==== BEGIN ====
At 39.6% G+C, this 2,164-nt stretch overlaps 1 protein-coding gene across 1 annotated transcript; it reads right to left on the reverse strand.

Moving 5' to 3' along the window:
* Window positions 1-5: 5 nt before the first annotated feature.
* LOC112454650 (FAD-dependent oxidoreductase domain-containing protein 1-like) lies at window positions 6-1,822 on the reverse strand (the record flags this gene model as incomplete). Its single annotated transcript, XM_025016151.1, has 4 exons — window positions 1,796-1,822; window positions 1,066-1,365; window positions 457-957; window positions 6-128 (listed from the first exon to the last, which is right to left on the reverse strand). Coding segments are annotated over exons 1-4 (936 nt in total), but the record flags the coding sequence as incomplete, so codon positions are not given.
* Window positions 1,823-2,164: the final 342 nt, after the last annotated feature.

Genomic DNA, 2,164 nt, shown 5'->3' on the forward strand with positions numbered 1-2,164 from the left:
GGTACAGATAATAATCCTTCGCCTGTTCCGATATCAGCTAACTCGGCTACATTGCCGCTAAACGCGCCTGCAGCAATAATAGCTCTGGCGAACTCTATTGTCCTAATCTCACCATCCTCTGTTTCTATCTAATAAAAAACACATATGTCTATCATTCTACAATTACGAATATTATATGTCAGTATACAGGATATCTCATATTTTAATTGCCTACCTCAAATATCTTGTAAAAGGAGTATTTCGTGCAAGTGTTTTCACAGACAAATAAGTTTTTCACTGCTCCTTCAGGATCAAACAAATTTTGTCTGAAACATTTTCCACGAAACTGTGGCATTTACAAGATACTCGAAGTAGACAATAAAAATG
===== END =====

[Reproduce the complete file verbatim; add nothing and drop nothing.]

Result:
At 39.6% G+C, this 2,164-nt stretch overlaps 1 protein-coding gene across 1 annotated transcript; it reads right to left on the reverse strand.

Moving 5' to 3' along the window:
* Window positions 1-5: 5 nt before the first annotated feature.
* LOC112454650 (FAD-dependent oxidoreductase domain-containing protein 1-like) lies at window positions 6-1,822 on the reverse strand (the record flags this gene model as incomplete). Its single annotated transcript, XM_025016151.1, has 4 exons — window positions 1,796-1,822; window positions 1,066-1,365; window positions 457-957; window positions 6-128 (listed from the first exon to the last, which is right to left on the reverse strand). Coding segments are annotated over exons 1-4 (936 nt in total), but the record flags the coding sequence as incomplete, so codon positions are not given.
* Window positions 1,823-2,164: the final 342 nt, after the last annotated feature.

Genomic DNA, 2,164 nt, shown 5'->3' on the forward strand with positions numbered 1-2,164 from the left:
GGTACAGATAATAATCCTTCGCCTGTTCCGATATCAGCTAACTCGGCTACATTGCCGCTAAACGCGCCTGCAGCAATAATAGCTCTGGCGAACTCTATTGTCCTAATCTCACCATCCTCTGTTTCTATCTAATAAAAAACACATATGTCTATCATTCTACAATTACGAATATTATATGTCAGTATACAGGATATCTCATATTTTAATTGCCTACCTCAAATATCTTGTAAAAGGAGTATTTCGTGCAAGTGTTTTCACAGACAAATAAGTTTTTCACTGCTCCTTCAGGATCAAACAAATTTTGTCTGAAACATTTTCCACGAAACTGTGGCATTTACAAGATACTCGAAGTAGACAATAAAAATG